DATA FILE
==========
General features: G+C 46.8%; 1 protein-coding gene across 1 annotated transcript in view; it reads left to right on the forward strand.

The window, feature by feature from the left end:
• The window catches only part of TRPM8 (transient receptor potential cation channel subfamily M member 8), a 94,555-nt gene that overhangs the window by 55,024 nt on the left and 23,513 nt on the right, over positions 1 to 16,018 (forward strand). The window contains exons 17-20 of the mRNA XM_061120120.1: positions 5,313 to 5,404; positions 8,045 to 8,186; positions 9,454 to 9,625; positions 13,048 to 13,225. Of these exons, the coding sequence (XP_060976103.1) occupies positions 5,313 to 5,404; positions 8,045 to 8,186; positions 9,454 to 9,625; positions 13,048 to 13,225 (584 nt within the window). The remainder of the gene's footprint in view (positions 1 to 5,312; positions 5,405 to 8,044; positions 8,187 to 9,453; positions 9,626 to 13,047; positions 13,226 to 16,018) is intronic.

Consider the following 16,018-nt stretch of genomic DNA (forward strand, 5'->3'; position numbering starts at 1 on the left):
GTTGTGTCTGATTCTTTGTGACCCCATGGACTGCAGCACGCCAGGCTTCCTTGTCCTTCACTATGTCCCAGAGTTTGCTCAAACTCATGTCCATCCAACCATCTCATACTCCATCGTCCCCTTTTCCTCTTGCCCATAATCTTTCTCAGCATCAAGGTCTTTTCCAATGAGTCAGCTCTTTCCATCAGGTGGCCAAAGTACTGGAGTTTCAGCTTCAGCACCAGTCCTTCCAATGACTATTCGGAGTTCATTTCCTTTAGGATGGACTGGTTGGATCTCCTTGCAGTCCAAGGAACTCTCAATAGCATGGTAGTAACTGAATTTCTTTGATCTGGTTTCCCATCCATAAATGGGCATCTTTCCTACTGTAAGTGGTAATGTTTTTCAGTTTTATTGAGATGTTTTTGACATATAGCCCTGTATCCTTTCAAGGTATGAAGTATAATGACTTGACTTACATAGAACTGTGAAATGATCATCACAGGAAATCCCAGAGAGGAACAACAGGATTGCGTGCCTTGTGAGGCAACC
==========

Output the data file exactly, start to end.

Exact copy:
General features: G+C 46.8%; 1 protein-coding gene across 1 annotated transcript in view; it reads left to right on the forward strand.

The window, feature by feature from the left end:
• The window catches only part of TRPM8 (transient receptor potential cation channel subfamily M member 8), a 94,555-nt gene that overhangs the window by 55,024 nt on the left and 23,513 nt on the right, over positions 1 to 16,018 (forward strand). The window contains exons 17-20 of the mRNA XM_061120120.1: positions 5,313 to 5,404; positions 8,045 to 8,186; positions 9,454 to 9,625; positions 13,048 to 13,225. Of these exons, the coding sequence (XP_060976103.1) occupies positions 5,313 to 5,404; positions 8,045 to 8,186; positions 9,454 to 9,625; positions 13,048 to 13,225 (584 nt within the window). The remainder of the gene's footprint in view (positions 1 to 5,312; positions 5,405 to 8,044; positions 8,187 to 9,453; positions 9,626 to 13,047; positions 13,226 to 16,018) is intronic.

Consider the following 16,018-nt stretch of genomic DNA (forward strand, 5'->3'; position numbering starts at 1 on the left):
GTTGTGTCTGATTCTTTGTGACCCCATGGACTGCAGCACGCCAGGCTTCCTTGTCCTTCACTATGTCCCAGAGTTTGCTCAAACTCATGTCCATCCAACCATCTCATACTCCATCGTCCCCTTTTCCTCTTGCCCATAATCTTTCTCAGCATCAAGGTCTTTTCCAATGAGTCAGCTCTTTCCATCAGGTGGCCAAAGTACTGGAGTTTCAGCTTCAGCACCAGTCCTTCCAATGACTATTCGGAGTTCATTTCCTTTAGGATGGACTGGTTGGATCTCCTTGCAGTCCAAGGAACTCTCAATAGCATGGTAGTAACTGAATTTCTTTGATCTGGTTTCCCATCCATAAATGGGCATCTTTCCTACTGTAAGTGGTAATGTTTTTCAGTTTTATTGAGATGTTTTTGACATATAGCCCTGTATCCTTTCAAGGTATGAAGTATAATGACTTGACTTACATAGAACTGTGAAATGATCATCACAGGAAATCCCAGAGAGGAACAACAGGATTGCGTGCCTTGTGAGGCAACC